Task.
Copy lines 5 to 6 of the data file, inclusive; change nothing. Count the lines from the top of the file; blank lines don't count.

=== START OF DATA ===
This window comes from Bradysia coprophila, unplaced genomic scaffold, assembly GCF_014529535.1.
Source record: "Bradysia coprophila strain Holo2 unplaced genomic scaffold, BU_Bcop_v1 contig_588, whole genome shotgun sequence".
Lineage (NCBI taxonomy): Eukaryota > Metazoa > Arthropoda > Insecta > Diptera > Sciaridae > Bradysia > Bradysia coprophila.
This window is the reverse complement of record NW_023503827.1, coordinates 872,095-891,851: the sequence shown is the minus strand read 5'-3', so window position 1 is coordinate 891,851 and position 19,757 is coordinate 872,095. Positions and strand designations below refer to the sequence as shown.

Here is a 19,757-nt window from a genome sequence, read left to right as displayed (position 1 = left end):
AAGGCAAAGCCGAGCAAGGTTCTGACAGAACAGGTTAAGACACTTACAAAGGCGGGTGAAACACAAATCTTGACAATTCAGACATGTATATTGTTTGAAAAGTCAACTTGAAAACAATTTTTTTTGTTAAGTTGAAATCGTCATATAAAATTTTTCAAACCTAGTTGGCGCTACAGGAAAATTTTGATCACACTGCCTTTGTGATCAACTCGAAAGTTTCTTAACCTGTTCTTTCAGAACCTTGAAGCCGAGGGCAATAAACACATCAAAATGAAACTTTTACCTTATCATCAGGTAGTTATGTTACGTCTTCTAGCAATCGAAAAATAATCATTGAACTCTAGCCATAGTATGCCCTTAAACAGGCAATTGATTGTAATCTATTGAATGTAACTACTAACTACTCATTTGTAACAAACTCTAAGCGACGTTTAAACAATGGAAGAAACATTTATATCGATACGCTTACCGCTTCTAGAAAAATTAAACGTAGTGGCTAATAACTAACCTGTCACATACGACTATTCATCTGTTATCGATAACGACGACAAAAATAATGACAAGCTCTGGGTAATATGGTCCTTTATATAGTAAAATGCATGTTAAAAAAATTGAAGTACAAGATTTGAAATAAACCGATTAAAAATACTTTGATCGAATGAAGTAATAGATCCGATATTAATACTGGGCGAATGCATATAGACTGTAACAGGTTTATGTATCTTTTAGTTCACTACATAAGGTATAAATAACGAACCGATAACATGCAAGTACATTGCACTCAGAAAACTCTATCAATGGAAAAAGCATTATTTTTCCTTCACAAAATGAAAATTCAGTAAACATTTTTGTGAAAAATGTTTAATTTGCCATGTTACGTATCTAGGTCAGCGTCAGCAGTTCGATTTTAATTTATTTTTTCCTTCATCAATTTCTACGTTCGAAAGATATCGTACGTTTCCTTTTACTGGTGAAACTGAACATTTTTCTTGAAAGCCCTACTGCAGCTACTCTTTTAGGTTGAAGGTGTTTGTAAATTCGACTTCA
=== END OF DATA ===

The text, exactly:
Here is a 19,757-nt window from a genome sequence, read left to right as displayed (position 1 = left end):
AAGGCAAAGCCGAGCAAGGTTCTGACAGAACAGGTTAAGACACTTACAAAGGCGGGTGAAACACAAATCTTGACAATTCAGACATGTATATTGTTTGAAAAGTCAACTTGAAAACAATTTTTTTTGTTAAGTTGAAATCGTCATATAAAATTTTTCAAACCTAGTTGGCGCTACAGGAAAATTTTGATCACACTGCCTTTGTGATCAACTCGAAAGTTTCTTAACCTGTTCTTTCAGAACCTTGAAGCCGAGGGCAATAAACACATCAAAATGAAACTTTTACCTTATCATCAGGTAGTTATGTTACGTCTTCTAGCAATCGAAAAATAATCATTGAACTCTAGCCATAGTATGCCCTTAAACAGGCAATTGATTGTAATCTATTGAATGTAACTACTAACTACTCATTTGTAACAAACTCTAAGCGACGTTTAAACAATGGAAGAAACATTTATATCGATACGCTTACCGCTTCTAGAAAAATTAAACGTAGTGGCTAATAACTAACCTGTCACATACGACTATTCATCTGTTATCGATAACGACGACAAAAATAATGACAAGCTCTGGGTAATATGGTCCTTTATATAGTAAAATGCATGTTAAAAAAATTGAAGTACAAGATTTGAAATAAACCGATTAAAAATACTTTGATCGAATGAAGTAATAGATCCGATATTAATACTGGGCGAATGCATATAGACTGTAACAGGTTTATGTATCTTTTAGTTCACTACATAAGGTATAAATAACGAACCGATAACATGCAAGTACATTGCACTCAGAAAACTCTATCAATGGAAAAAGCATTATTTTTCCTTCACAAAATGAAAATTCAGTAAACATTTTTGTGAAAAATGTTTAATTTGCCATGTTACGTATCTAGGTCAGCGTCAGCAGTTCGATTTTAATTTATTTTTTCCTTCATCAATTTCTACGTTCGAAAGATATCGTACGTTTCCTTTTACTGGTGAAACTGAACATTTTTCTTGAAAGCCCTACTGCAGCTACTCTTTTAGGTTGAAGGTGTTTGTAAATTCGACTTCA